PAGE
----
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Part II: The New December

by Fol Chen

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For its second album, Highland Park sextet Fol Chen presents Part II: The New December, songs of malaise and miscommunication set to dark pop and glitch-riddled chamber funk. Since the band’s inception, Fol Chen has remained a mysterious entity – its membership disguised by masks and aliases, its lyrics appearing as transmissions from a fictional world. But just as the on-album narrative has congealed in bits and pieces, the group’s real-life story has grown in tangible ways.

Fol Chen’s wildly eclectic 2009 debut, Part I: John Shade, Your Fortune’s Made, spawned some healthy praise (from NPR, no less), a remix album (featuring No Kids and Junior Vasquez, among others), a BBC session, and a video collaboration with the Laker Girls. It also paved the way for a pair of uniquely inspired covers: Prince’s “The Beautiful Ones” (recorded for Spin) and Pink Floyd’s “In The Flesh” (for Mojo). Fol Chen’s bent, blackened takes on the pop eccentrics of yore provided fresh context for its own kaleidoscopic songs, and The New December shores up the group’s slippery identity further still. This is Fol Chen’s most focused work – as consistent as it is consuming, as enjoyable as it is unusual.

The plot, steeped in a Bowie-esque sense of puckish melodrama, picks up with the malevolent John Shade vanquished. Unfortunately, the struggle alluded to in Part I has left Fol Chen’s world frayed – covered in ash, plagued by acid rain – and its population dazed. The members of Fol Chen, once a ragtag team of insurgents, are now bureaucrats forced to sit back and watch as the cipher they relied upon to defeat Shade mutates into a virus that eats words indiscriminately. Things unravel as The New December progresses, with Fol Chen enlisting a handful of familiar voices – Angus and Aaron of Liars, L.A. chanteuse Kárin Tatoyan, singer-songwriter Simone White – to help tell the tale.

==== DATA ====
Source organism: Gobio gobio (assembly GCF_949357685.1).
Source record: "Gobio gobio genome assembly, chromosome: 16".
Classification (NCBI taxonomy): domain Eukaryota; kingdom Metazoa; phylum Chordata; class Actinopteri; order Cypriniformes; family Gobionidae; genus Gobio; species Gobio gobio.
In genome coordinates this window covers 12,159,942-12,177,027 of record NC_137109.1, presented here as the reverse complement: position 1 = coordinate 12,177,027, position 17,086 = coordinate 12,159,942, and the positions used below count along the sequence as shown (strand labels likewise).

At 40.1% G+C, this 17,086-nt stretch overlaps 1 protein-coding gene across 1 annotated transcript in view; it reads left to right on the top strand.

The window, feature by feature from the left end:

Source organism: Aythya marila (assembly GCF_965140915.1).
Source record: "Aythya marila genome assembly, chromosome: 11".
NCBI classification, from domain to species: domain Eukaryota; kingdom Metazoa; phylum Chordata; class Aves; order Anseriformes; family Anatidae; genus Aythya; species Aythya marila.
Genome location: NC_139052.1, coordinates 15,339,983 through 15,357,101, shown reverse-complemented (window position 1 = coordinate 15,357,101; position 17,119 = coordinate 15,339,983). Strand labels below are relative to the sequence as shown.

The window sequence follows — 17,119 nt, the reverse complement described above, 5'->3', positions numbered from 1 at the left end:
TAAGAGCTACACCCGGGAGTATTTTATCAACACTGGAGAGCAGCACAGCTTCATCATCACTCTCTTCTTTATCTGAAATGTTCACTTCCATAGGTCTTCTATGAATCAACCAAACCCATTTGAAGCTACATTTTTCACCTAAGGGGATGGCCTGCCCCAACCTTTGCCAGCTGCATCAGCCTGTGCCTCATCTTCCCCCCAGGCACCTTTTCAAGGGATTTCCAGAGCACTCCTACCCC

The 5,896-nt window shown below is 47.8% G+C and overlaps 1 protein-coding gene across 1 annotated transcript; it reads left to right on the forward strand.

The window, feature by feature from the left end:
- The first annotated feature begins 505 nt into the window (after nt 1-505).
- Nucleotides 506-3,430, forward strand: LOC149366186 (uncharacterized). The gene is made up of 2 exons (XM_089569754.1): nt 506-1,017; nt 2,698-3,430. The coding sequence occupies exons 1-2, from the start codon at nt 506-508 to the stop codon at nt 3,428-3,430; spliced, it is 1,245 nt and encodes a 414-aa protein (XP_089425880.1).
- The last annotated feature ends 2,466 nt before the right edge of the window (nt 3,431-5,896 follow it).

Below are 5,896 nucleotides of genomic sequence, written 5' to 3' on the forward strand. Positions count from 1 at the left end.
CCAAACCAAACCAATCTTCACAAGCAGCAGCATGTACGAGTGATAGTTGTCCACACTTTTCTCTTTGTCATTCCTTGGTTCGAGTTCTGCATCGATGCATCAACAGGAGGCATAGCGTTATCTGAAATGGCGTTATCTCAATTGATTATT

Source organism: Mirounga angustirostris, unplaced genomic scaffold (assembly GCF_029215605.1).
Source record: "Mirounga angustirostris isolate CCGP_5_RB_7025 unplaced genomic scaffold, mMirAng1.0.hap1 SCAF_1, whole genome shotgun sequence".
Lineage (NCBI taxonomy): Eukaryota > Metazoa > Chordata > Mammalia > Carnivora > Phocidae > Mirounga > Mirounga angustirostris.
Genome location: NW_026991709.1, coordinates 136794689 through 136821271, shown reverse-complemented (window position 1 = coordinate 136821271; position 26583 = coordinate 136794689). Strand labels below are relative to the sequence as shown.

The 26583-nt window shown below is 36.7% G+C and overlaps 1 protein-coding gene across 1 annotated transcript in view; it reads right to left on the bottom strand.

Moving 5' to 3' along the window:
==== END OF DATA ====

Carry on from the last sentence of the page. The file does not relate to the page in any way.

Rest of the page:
The album opens with “The Holograms,” where shards of piano, pounding percussion and drifting frequencies coagulate into an upbeat tune about the treachery of memory. Tatoyan takes lead on “In Ruins” – whose playful escapism recalls Fol Chen’s earlier hit, “Cable TV” – as an Eastern melody rings out from a vintage Madonna-ish mélange of cutup funk, fuzz bass and tinkling ivories. Two songs later, on “This I Where The Road Begins” a lurking darkness closes in while the Liars boys breathe pestilence over an instrumental whose beats, strings and atmosphere bring to mind Hood or The Notwist.

The band’s grand architects – Samuel Bing and Julian Wass – are masters of mood and composition, building Fol Chen’s inimitable songs out of sound fragments sourced from live instrumentation and often siphoned through the sampler of an old Casio SK-1. Fittingly, The New December sidesteps genre at every turn. On “C/U” Fol Chen’s Patrick-Ian croons like a wayward member of New Edition; Simone White’s turn on “Adeline” brings Stereolab to mind; “They Came To Me” is a careening dance track à la Hot Chip. Still, an aural through-line exists – Fol Chen calls it “discosis” – mimicked by the narrative.

To wit, on the album’s titular closer, all that shuffling and shuddering ceases, replaced by a dreamlike haze. Bing’s voice rings out but the words are indiscernible. John Shade is a memory, but memory without words is meaningless. The picture softens further, and further still, until… silence.


released July 6, 2010



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Fol Chen Highland Park, California

Fol Chen makes soundtracks to a future that never was. To listen is to leave the comfort of nostalgia and land with both feet in a bolder 21st century.

Think of it as pop music for people who aren’t sure where or when they are, but who know it’s nowhere they’ve been before.
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